The voting system puts multiple seats in a single riding and has voters rank their candidates in order of preference, with portions of each vote getting transferred between candidates. It was soundly defeated for the second time by B.C. voters in the 2009 election.
One of the arguments proponents of STV used was that it eliminates any incentive for strategic voting -- that is, there is no reason for people to vote for a candidate other than the one they truly want to win. But game theory shows people can still get better outcomes by voting strategically with STV.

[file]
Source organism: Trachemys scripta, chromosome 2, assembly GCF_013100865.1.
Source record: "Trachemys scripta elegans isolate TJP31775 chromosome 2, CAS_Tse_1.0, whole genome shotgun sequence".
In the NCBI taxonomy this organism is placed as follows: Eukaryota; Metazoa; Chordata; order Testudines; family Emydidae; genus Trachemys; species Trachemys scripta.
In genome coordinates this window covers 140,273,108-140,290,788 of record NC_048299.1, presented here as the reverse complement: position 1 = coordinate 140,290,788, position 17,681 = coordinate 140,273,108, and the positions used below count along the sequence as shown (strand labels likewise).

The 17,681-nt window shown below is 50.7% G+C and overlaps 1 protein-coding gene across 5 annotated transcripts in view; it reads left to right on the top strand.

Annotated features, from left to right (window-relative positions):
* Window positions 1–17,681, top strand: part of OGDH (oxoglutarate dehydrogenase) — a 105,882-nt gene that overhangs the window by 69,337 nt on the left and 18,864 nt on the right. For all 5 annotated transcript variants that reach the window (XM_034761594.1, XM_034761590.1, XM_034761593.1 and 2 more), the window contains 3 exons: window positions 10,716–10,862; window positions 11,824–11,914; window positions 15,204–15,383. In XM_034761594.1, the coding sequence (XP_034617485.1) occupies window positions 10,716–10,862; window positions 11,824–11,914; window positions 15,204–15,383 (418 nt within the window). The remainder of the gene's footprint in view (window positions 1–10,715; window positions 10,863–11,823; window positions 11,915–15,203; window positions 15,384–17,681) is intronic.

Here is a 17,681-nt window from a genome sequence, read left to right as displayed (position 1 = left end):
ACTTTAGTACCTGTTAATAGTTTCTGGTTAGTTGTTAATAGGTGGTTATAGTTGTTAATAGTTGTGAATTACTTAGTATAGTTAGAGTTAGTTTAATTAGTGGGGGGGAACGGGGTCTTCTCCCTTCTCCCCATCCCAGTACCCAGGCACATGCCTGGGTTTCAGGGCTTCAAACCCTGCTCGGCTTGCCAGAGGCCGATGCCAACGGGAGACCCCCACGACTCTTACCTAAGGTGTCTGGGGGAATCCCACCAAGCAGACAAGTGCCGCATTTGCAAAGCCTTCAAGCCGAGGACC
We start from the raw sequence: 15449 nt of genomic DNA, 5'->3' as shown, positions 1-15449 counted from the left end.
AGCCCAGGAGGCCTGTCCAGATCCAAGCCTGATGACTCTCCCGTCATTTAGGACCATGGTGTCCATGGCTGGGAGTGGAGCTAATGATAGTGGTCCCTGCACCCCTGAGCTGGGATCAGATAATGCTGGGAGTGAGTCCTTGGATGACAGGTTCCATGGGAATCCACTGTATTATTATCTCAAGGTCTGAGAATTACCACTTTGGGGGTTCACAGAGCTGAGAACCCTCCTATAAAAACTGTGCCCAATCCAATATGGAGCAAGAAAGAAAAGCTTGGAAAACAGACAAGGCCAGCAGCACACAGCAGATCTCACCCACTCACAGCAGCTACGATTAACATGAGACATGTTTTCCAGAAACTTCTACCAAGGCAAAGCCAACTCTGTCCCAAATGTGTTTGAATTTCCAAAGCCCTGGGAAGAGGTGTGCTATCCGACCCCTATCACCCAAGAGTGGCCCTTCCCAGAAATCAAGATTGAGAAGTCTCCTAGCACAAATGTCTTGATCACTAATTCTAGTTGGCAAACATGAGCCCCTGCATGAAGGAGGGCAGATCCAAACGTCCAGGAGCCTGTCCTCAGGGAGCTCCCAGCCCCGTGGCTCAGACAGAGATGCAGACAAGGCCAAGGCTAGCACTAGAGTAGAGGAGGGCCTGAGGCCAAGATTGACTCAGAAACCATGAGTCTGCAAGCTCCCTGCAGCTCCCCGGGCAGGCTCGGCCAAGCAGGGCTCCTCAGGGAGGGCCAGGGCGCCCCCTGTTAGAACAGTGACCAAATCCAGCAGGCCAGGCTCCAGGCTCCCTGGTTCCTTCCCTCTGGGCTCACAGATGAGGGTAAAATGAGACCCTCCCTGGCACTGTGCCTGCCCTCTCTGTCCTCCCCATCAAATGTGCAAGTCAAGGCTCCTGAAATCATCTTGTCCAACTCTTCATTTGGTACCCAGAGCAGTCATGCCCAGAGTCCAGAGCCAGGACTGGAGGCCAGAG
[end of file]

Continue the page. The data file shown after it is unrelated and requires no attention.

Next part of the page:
In the University of Montreal paper, researchers found that in 9% of cases, people could get better outcomes by voting strategically with STV. However, they noted that strategic voting would be extremely complicated, and in order to pull it off effectively, you'd have to develop some belief about how other voters will rank candidates on their ballots.
It's not surprising that when the researchers ran an experiment with human participants, they found people don't vote strategically under STV, even though they vote strategically under other voting systems:
"In the case of Approval voting, strategic voting is simple and produces no paradoxical recommendations; we observe that our subjects vote strategically under this system. On the contrary, voting strategically under STV is a mathematical puzzle, and we observe that voters vote sincerely."
I always thought that STV being too complicated was a downside of the system, but this study shows its complexities actually have some upside.